When things get heated in today's culture war over human sexuality, one sometimes hears this quip from those in favor of marriage rights inclusive of LGBT people. "If you are against gay marriage, then don't get one!" The implication seems to be that religious conservatives are guilty of meddling in decisions that affect others, but not themselves.
But this is simply not fair to conservatives and a point made by William Connolly, in his book Why I am Not a Secularist suggests why. It is not only that marriage equality will transform the broader culture in ways troubling to conservatives. This is true, but the challenge hits closer to home. Opening up the possibility that heterosexual ('traditional') marriage is no longer universally normative puts those who have invested much in it being just that, in a new ethical and political space. It may be that they have never considered for themselves the possibility that their own sexual identities are not as stable as they had hoped/desired. And LGBT marriages push hard for such questioning. This is the truth in the fear some conservative Christians have that marriage equality will undermine their marriages. It just might, since we can all most likely recount stories of gay men and women who were once married (in heterosexual marriages) and who eventually came into contact with the live possibility for something else. At the very least, it can no longer be taken for granted that we, or our children, will find ourselves safely and happily ensconced in heterosexual marriage, and we will all have to work hard to negotiate our sexual identities in ways heretofore not possible, even if we eventually make the decision for 'traditional marriage.'
The problem, as Connolly puts it, is that our traditional language of tolerance, which is what the progressive making the above quip is pressing for, is not adequate to the deep pluralism our culture currently strains within. Connolly calls for something more, what he calls 'critical responsiveness' (p.62), recognizing that those on the left (like himself) will be just as strongly challenged by its demands as those on the right who are struggling with the no longer universally normative vision of marriage. For on the left, one will have to be more generous and understanding of how deeply, viscerally challenging marriage equality trully is for heterosexual couples who may now find their identities shifting as the culture offers other possibilities. Without backing away from full support for marriage equality, those on the religious left might seek to be more generously engaged with those who disagree with us, recognizing that the trauma, anguish, anger and fear are real, and not to be despised or rendered as evil.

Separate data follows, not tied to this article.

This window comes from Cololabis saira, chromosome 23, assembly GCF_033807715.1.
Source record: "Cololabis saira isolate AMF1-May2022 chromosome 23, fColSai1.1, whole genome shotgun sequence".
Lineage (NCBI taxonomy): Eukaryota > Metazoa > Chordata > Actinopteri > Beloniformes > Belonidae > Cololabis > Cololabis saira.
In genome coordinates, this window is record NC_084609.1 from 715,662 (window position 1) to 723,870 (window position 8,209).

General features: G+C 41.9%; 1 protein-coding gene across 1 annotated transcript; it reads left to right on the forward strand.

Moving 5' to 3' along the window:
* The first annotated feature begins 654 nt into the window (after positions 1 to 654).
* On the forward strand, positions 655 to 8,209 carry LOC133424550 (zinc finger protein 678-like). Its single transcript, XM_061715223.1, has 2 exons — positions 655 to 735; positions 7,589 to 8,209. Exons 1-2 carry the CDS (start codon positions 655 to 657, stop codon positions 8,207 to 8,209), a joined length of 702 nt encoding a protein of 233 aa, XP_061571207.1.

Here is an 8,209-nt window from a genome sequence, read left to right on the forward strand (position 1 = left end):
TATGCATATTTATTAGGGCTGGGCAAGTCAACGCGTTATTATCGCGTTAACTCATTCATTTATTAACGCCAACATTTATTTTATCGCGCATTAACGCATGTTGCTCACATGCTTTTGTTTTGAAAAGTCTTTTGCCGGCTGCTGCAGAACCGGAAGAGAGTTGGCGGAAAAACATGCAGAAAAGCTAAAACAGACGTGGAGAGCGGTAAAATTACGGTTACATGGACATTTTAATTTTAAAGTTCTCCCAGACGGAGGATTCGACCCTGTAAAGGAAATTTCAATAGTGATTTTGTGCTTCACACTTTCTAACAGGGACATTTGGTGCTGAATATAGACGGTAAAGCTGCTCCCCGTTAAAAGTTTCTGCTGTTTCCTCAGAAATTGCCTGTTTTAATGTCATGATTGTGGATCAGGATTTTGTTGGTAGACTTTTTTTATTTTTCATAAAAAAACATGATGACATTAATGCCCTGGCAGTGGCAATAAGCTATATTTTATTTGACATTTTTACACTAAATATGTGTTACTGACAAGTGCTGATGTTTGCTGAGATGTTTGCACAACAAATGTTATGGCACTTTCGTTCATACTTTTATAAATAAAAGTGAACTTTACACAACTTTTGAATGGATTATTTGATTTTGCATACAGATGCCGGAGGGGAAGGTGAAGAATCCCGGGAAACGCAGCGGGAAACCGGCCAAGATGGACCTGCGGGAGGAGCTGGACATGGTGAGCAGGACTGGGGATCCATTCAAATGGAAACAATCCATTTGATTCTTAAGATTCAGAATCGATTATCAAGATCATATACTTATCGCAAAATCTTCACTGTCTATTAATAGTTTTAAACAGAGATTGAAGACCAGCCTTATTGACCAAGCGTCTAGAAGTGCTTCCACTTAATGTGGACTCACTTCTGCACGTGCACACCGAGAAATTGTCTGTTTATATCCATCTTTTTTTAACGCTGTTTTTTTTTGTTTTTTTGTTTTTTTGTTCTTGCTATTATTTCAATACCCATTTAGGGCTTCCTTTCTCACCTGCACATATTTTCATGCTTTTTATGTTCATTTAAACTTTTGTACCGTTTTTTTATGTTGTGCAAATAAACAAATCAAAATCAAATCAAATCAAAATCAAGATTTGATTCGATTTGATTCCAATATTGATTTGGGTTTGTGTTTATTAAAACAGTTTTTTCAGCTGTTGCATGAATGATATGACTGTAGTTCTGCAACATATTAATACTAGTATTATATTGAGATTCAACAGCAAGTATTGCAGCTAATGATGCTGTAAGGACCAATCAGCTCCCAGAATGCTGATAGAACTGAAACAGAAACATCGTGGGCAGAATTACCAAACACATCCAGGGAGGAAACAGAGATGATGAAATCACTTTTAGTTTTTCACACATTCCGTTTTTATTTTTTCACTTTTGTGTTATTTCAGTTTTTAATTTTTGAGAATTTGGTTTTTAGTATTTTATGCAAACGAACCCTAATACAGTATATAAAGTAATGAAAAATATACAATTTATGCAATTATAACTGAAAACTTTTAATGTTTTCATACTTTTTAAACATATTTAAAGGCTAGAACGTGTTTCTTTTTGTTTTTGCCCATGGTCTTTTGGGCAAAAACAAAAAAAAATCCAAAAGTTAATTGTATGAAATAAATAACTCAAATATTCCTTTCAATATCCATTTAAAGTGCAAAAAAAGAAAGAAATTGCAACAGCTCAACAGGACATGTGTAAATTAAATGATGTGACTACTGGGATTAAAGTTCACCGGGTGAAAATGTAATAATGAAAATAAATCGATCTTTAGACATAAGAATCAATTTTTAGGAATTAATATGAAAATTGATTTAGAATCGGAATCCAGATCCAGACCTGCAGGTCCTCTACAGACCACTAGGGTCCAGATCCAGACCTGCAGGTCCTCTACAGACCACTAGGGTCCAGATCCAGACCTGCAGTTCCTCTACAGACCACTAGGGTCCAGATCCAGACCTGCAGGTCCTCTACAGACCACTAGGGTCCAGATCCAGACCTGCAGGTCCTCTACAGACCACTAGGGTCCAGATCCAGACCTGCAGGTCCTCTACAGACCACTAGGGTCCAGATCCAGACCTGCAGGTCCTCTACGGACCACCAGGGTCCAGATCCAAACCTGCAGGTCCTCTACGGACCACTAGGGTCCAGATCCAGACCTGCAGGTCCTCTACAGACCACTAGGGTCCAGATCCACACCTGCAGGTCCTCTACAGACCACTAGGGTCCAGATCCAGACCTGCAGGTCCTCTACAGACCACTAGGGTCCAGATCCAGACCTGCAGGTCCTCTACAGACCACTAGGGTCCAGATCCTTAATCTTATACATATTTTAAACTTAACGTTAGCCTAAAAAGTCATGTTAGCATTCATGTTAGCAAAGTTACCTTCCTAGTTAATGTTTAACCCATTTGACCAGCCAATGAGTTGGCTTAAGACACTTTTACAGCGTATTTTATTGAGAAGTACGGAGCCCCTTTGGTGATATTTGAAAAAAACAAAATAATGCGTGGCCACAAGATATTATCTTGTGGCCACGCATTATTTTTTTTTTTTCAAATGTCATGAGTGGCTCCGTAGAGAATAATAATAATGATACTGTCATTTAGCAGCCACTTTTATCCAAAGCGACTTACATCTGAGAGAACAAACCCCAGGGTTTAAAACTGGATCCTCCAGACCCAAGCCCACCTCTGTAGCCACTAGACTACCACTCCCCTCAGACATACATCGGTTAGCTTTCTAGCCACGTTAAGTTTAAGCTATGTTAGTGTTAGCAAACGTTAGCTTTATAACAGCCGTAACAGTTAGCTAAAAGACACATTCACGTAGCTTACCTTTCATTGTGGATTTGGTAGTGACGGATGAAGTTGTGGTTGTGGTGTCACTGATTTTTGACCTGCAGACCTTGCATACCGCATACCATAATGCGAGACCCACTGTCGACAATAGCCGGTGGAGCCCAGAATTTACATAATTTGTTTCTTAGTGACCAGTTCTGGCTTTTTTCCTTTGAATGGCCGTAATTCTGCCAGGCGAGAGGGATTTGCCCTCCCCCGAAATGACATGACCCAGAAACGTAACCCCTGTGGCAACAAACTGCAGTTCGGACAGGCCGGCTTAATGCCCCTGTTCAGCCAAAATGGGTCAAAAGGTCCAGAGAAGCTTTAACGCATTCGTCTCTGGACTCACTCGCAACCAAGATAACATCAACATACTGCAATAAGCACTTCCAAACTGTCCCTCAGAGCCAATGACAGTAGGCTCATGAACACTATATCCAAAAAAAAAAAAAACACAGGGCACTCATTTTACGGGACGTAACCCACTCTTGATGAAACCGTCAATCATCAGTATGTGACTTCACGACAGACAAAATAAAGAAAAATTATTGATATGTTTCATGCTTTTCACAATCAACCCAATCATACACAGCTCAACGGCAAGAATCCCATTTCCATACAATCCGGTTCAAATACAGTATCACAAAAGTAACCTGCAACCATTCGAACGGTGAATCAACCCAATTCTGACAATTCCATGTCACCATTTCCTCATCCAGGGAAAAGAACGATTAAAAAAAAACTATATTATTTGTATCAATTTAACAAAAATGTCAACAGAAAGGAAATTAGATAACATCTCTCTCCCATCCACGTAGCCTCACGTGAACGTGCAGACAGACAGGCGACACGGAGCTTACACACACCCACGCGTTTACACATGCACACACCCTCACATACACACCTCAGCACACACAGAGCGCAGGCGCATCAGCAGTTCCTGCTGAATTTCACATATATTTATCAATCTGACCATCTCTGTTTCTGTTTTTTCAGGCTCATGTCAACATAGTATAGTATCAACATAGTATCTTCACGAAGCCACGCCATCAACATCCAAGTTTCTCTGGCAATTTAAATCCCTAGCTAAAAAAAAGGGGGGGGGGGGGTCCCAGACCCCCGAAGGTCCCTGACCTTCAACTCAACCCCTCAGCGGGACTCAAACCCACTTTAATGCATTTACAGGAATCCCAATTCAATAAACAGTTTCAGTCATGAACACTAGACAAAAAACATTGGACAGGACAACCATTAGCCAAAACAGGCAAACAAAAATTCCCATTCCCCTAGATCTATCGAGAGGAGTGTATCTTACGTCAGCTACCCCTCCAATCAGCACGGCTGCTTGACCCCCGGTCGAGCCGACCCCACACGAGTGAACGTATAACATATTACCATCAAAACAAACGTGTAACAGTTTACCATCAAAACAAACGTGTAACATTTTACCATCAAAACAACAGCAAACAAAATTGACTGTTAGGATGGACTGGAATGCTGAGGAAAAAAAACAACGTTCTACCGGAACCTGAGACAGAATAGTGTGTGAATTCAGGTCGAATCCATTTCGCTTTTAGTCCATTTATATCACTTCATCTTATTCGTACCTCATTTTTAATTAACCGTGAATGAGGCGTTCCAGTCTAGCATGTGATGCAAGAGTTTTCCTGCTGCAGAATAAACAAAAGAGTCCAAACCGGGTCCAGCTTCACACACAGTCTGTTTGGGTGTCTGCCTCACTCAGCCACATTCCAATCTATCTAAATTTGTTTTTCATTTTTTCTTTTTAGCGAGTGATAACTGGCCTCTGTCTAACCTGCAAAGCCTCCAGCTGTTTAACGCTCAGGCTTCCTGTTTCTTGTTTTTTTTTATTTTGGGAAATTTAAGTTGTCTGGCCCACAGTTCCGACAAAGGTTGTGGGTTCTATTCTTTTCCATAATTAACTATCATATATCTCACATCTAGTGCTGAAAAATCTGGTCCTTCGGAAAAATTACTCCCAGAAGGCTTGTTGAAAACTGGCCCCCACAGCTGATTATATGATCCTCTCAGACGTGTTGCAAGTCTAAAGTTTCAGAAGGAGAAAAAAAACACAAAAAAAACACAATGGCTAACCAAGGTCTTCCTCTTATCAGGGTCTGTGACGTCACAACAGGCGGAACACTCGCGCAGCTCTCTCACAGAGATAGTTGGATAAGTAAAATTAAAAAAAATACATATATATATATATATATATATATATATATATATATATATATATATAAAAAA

Here is how Connolly puts it:
Tolerance is an admirable virtue, even though a limited one. Critical responsiveness is aimed at constituencies in the process of renegotiating the identities through which they have been culturally recognized and institutionally regulated. Critical responsiveness is bestowed as a new identity is forming through the politics of becoming. Most important, critical responsiveness often involves comparative shifts in the self-identification of the constituencies who offer it. Thus where tolerance implies benevolence toward others amid stability of ourselves, critical responsiveness involves active work on our current identities in order to modify the terms of relation between us and them.
It may be that the antagonisms between the left and right over sexual ethics will always be heated. However, in my view it seems clear that something like Connolly's critical responsiveness, which seeks an ethics of generous engagement with one's political opponents (what he elsewhere calls the 'spiritualization of enmity') would go a long way toward avoiding a demonization of those on the other side of the matters which matter so much to us. Connolly's view places strong demands on those of us on the religious left, for we, no less than our religious brothers and sisters on the right, will find our own identities shaken by our efforts at critical responsiveness. Tolerance leaves our identities a-slumber in false innocence--critical responsiveness requires agonizing practices of ethical generosity, deep listening, and self-critical engagement with our own standpoints. To my ears, that sounds like the 'religious' way to go, left, right, theist or non-theist.